Triathlon - First Open Water Swim
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07-19-05, 04:18 PM
Who remembers their first open water swim? Need some pointers to get over the anxiety as it's much different than lap swimming in a pool...
07-19-05, 04:47 PM
i don't do tris, but i have swam in the ocean a lot and the middle of some lakes a few times. If it's the depth that bothers you, just remember that you float quite well if you have air in your lungs. A current can be dangerous, but knowing how to swim them can help. I'm not going to go into the many ways to escape the different kinds of currents, but just remember to not swim in the exact opposite direction of one, otherwise you will get tired and be swept along it.
What kind of anxiety are you feeling? Sharks? don't worry about those fellas :) I'd be more concerned w/ a mass of jelly fish getting in your way.
07-19-05, 05:15 PM
i'm more bothered by the depth and the fact that there's nothing to hang on to (like the edge of a pool) if i need to rest...long endurance swimming isn't one of my best skills.
it's strange, i know, but i'm a surfer and feel more comfortable hanging on my board. if i lose the board, at least i know i'm a strong enough swimmer to make it to shore even after being tumbled a bit.
07-19-05, 05:54 PM
practice bike floating in the middle of a deep pool. that's not the right name for it, but whatever it's called when you can just calmly do almost a bicycle pedal and move your arms a bit and just float there using very little energy
Ah, my first open water swim.... I got caught in the Maytag washer effect at the start of the swim and got my goggles partially knocked off. Since I wear contacts I was panicked that I'd lose one and be half blind for the ride. Or that I'd lose them both and I wouldn't be able to ride at all. I did a one-handed breaststroke thing for a while and tried to fix my goggles. I actually swam into a tree that was partially submerged in the river.
Oh my but that was fun.
You know, I guess that wasn't very reassuring, was it?
Here's what I learned from that experience: start at the back. It's a lot calmer back there. And you're bound to pass at least one person so you'll get a little psychological boost.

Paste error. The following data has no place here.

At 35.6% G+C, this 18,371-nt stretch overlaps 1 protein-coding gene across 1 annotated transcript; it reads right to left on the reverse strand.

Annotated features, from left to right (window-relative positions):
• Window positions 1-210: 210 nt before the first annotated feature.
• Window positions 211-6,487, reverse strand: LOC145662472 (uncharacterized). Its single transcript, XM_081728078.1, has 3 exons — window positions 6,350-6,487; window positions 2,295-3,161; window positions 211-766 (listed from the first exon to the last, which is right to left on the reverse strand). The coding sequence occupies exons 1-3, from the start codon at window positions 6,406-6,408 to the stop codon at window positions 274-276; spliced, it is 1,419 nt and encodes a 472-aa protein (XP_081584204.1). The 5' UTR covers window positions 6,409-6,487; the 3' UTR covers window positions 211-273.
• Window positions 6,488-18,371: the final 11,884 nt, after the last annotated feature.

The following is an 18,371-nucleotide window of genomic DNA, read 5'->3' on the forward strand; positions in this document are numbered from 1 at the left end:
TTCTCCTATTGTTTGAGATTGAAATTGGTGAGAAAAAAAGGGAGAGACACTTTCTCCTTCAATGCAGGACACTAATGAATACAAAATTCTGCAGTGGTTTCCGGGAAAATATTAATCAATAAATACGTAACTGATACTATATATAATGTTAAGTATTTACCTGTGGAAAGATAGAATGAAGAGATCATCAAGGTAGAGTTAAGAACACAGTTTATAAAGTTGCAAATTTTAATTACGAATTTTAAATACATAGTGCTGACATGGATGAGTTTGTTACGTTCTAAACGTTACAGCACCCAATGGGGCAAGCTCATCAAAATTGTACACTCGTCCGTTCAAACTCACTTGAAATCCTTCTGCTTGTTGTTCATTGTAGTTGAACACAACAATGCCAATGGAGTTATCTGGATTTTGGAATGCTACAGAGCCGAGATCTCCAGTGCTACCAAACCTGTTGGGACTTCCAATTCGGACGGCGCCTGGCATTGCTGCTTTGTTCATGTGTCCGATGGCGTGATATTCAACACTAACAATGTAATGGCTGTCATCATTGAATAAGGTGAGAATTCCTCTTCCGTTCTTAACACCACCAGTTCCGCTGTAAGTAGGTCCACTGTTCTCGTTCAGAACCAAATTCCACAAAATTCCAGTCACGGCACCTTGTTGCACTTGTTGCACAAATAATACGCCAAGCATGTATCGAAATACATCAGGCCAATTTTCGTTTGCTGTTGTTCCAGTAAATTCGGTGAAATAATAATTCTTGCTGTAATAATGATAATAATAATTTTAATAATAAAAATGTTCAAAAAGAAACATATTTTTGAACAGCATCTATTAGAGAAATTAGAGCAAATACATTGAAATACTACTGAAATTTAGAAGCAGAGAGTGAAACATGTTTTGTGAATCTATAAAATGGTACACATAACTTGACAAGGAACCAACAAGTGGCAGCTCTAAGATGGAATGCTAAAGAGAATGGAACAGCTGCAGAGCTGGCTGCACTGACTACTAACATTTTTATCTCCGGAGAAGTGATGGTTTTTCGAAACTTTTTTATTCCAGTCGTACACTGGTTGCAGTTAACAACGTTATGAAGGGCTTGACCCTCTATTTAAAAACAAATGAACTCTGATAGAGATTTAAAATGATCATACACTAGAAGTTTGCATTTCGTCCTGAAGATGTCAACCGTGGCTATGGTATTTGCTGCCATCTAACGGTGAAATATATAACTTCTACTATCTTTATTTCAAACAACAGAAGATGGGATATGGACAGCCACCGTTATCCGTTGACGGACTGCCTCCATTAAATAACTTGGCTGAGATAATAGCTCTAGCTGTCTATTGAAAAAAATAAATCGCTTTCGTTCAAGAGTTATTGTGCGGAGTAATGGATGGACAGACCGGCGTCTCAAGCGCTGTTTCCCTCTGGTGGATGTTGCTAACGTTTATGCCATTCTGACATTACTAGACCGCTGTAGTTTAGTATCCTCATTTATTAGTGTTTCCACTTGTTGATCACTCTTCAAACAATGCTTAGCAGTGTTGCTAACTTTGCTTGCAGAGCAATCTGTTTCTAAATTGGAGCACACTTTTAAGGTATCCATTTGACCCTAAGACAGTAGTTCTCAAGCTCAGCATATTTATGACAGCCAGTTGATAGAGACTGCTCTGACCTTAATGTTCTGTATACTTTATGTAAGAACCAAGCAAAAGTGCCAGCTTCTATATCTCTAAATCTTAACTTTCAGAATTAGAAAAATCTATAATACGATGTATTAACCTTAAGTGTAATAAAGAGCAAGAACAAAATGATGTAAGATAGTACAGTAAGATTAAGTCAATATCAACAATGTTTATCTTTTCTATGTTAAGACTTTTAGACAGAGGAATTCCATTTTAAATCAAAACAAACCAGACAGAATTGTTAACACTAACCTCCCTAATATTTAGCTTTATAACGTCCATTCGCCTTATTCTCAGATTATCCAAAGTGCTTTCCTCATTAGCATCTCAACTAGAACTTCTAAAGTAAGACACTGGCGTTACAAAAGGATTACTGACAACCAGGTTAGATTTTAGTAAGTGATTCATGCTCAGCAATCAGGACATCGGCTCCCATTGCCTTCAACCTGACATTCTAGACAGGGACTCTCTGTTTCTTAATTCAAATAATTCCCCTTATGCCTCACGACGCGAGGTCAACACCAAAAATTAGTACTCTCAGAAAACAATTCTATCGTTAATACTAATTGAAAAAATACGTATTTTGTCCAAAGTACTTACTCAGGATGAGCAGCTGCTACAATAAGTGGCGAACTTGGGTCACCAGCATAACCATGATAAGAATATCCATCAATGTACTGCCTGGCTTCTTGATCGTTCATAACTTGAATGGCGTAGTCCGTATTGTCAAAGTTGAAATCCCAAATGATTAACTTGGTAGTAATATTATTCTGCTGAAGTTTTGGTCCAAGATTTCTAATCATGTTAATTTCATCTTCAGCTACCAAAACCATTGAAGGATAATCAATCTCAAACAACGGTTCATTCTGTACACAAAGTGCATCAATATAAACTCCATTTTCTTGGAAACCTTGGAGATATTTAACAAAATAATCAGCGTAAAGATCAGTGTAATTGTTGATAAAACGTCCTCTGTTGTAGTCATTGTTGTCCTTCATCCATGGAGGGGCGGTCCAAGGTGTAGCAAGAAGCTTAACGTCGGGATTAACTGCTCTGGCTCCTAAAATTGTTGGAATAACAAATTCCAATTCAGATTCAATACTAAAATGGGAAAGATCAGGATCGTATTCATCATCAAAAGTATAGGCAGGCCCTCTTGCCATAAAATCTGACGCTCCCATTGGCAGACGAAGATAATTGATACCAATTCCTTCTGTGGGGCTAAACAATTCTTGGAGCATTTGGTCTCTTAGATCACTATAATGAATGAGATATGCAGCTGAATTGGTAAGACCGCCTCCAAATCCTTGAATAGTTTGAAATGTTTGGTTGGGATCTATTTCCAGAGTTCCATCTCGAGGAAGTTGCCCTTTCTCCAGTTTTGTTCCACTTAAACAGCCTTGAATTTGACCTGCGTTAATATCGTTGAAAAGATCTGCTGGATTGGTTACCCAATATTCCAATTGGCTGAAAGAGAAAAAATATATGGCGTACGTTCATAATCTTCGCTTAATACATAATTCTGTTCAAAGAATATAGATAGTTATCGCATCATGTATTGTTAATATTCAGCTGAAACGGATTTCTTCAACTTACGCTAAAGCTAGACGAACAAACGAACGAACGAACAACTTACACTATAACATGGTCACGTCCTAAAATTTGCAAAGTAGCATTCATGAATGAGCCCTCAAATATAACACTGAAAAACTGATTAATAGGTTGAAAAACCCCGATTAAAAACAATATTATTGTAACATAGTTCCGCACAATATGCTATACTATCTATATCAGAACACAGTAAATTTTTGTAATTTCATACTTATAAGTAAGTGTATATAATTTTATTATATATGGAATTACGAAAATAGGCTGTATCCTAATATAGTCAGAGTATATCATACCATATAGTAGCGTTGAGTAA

Learn to dolphin-look. Find the buoy or some landmark and every ten strokes pull your head straight up to make sure you're still on course.
Don't be afraid to stop and tread water or do a gentle breaststroke.
If you wear contacts, make sure to bring an emergency pair. You'll lose time in T1, but at least you'll be able to continue. A DFL is always better than a DNF.
And have fun! It's just water.
07-19-05, 07:00 PM
Hmm... I don't race but I swim in the ocean constantly.
You might consider sidestroke over breaststroke as your default 'gotta take a breather' setup, as it's easier breathing, more efficient kicking, and once you get good t both sides it allows you to put your back to any unpleasant waves.
You might also consider switching to taht stroke BEFORE you get super tired. You'll be faster if you keep swimming than if you have to tread water some times and sprint other times.
07-20-05, 12:30 AM
As far as memories of my first organized ocean swim... it was in college - October, 1990 to be exact. I swam at UCSD so we did beach workouts in the fall when it was still warm enough. I don't remember much about the swim, but I do remember that Robin Perez puked afterward, right on the beach. I think he'd been to Tijuana the night before. From then on out he was known as Pukin' Perez. But that's totally irrelevant...
If you get really tired and/or panicky, you can always back-float, too, or even do some elementary backstroke. And if you're really efficient at treading water, that would be fine, too. Also, for what it's worth, at every organized ocean swim I've done (and the tri, too) there were lifeguards on their boards all the way along the course.
Try not to worry and just listen to your body instead of your mind!
07-20-05, 05:06 AM